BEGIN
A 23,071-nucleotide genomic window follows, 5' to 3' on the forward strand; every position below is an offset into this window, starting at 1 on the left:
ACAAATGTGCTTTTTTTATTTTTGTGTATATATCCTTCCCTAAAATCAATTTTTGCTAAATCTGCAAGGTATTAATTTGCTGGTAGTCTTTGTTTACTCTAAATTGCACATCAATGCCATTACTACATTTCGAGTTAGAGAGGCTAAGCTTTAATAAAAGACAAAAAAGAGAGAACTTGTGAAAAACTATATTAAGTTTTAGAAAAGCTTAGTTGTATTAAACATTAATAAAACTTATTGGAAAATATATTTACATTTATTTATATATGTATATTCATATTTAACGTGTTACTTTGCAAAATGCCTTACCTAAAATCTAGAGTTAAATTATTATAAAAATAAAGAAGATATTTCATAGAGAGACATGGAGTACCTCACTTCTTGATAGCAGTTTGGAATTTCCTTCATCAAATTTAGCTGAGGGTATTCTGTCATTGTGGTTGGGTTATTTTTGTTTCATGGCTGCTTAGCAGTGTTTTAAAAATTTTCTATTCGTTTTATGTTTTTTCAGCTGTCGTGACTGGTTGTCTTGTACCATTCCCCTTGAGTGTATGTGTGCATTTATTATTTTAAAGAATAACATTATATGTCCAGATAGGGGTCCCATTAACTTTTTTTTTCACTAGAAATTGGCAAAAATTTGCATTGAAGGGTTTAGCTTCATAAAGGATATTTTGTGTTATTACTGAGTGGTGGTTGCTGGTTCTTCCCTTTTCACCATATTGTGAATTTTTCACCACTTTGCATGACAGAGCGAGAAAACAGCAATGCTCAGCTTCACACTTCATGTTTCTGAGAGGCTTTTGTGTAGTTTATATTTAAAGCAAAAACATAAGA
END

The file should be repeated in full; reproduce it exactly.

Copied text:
A 23,071-nucleotide genomic window follows, 5' to 3' on the forward strand; every position below is an offset into this window, starting at 1 on the left:
ACAAATGTGCTTTTTTTATTTTTGTGTATATATCCTTCCCTAAAATCAATTTTTGCTAAATCTGCAAGGTATTAATTTGCTGGTAGTCTTTGTTTACTCTAAATTGCACATCAATGCCATTACTACATTTCGAGTTAGAGAGGCTAAGCTTTAATAAAAGACAAAAAAGAGAGAACTTGTGAAAAACTATATTAAGTTTTAGAAAAGCTTAGTTGTATTAAACATTAATAAAACTTATTGGAAAATATATTTACATTTATTTATATATGTATATTCATATTTAACGTGTTACTTTGCAAAATGCCTTACCTAAAATCTAGAGTTAAATTATTATAAAAATAAAGAAGATATTTCATAGAGAGACATGGAGTACCTCACTTCTTGATAGCAGTTTGGAATTTCCTTCATCAAATTTAGCTGAGGGTATTCTGTCATTGTGGTTGGGTTATTTTTGTTTCATGGCTGCTTAGCAGTGTTTTAAAAATTTTCTATTCGTTTTATGTTTTTTCAGCTGTCGTGACTGGTTGTCTTGTACCATTCCCCTTGAGTGTATGTGTGCATTTATTATTTTAAAGAATAACATTATATGTCCAGATAGGGGTCCCATTAACTTTTTTTTTCACTAGAAATTGGCAAAAATTTGCATTGAAGGGTTTAGCTTCATAAAGGATATTTTGTGTTATTACTGAGTGGTGGTTGCTGGTTCTTCCCTTTTCACCATATTGTGAATTTTTCACCACTTTGCATGACAGAGCGAGAAAACAGCAATGCTCAGCTTCACACTTCATGTTTCTGAGAGGCTTTTGTGTAGTTTATATTTAAAGCAAAAACATAAGA